Cover well with water and bring to the boil. You will probably need about 1.2 – 1.5 litres of water/stock. The beans will absorb some of the water so it is important that you have enough liquid in the pan. If you bring the mixture to the boil before putting on the lid, you can see whether you need to any more liquid. Generally speaking, there needs to be about an inch of liquid above the level of the stew.

Cover the pan with the lid, engage the mechanism and bring to pressure.

Once the pan has reached pressure, cook for 30 minutes before turning off the gas.

You can either let it return to normal pressure or run it under the cold tap to lower the pressure quickly.


White bean and potato stew: potaje de alubias blancas y patatas

One of the best things about Spain are the stews that cooks and chefs prepare. Each region has its speciality and while Madrid is famous for its cocido, Asturias has its fabada. This is one of my favourite types of dishes and a good substantial meal in itself in the winter months.

We ate this round at our neighbour’s house and I tried to replicate it a while later.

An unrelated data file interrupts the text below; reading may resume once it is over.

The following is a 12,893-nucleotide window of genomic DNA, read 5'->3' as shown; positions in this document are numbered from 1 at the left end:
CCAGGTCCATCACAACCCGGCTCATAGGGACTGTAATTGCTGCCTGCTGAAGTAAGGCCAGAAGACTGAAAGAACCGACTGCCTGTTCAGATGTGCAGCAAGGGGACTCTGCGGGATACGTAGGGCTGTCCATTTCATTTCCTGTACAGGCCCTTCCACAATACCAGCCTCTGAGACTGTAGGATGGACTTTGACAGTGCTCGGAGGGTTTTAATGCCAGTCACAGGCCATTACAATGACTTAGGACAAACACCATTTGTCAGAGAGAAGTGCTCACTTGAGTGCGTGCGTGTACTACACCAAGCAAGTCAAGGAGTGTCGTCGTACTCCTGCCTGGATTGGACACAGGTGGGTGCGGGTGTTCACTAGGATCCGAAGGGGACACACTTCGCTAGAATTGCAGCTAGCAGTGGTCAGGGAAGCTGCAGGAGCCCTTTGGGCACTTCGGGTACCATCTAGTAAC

250g white beans, soaked overnight
1 onion, chopped
4 medium potatoes
green peppers, chopped
2 tomatoes, finely
a ham bone
a white knuckle bone
2 bay leaves
chorizo, sliced

Fry the green pepper in some oil in the pressure cooker until soft. Add the onion and leeks and fry for a further couple of minutes before adding the tomato.

Add the remaining ingredients and cover with plenty of water. Season generously with salt and pepper.

Close the lid and bring the pan up to pressure. Cook for 30 minutes. Remove the lid and boil for a further 10 minutes to reduce the sauce slightly.

Storing Ham

storing cured ham

Storing cured ham

I’ve been experimenting with ways of storing our ham shoulder which we cured from the pig. We don’t eat it all that often so it’s important to find a way of keeping it moist, mould-free and away from the flies. 

Once I’ve cut off any ham that I need, I smear the exposed surface with olive oil. I then fold some sheets of kitchen roll over before wrapping in two square of gauze or muslin, the first one way and the second, the other.

Storing a shoulder of ham

Storing a shoulder of ham

Fried Chicken Blood

Fried Chicken Blood

Fried Chicken Blood

It was only last Sunday that I learnt how to fry chicken blood to serve as a tapa. Before then, I had always given it to the neighbour’s dog – but not any more. Sorry dog.

When you kill the chicken and cut the neck, drain the blood onto a plate with a sprinkling of salt. Once the blood has congealed, sprinkle a bit more salt on top and cut into squares.

Fried Chicken Blood

Fried Chicken Blood

Get 5 or so large cloves of garlic and cut into thick slices, skin and all. Fry gently in a frying pan until golden.

Fried Chicken Blood
Fried Chicken Blood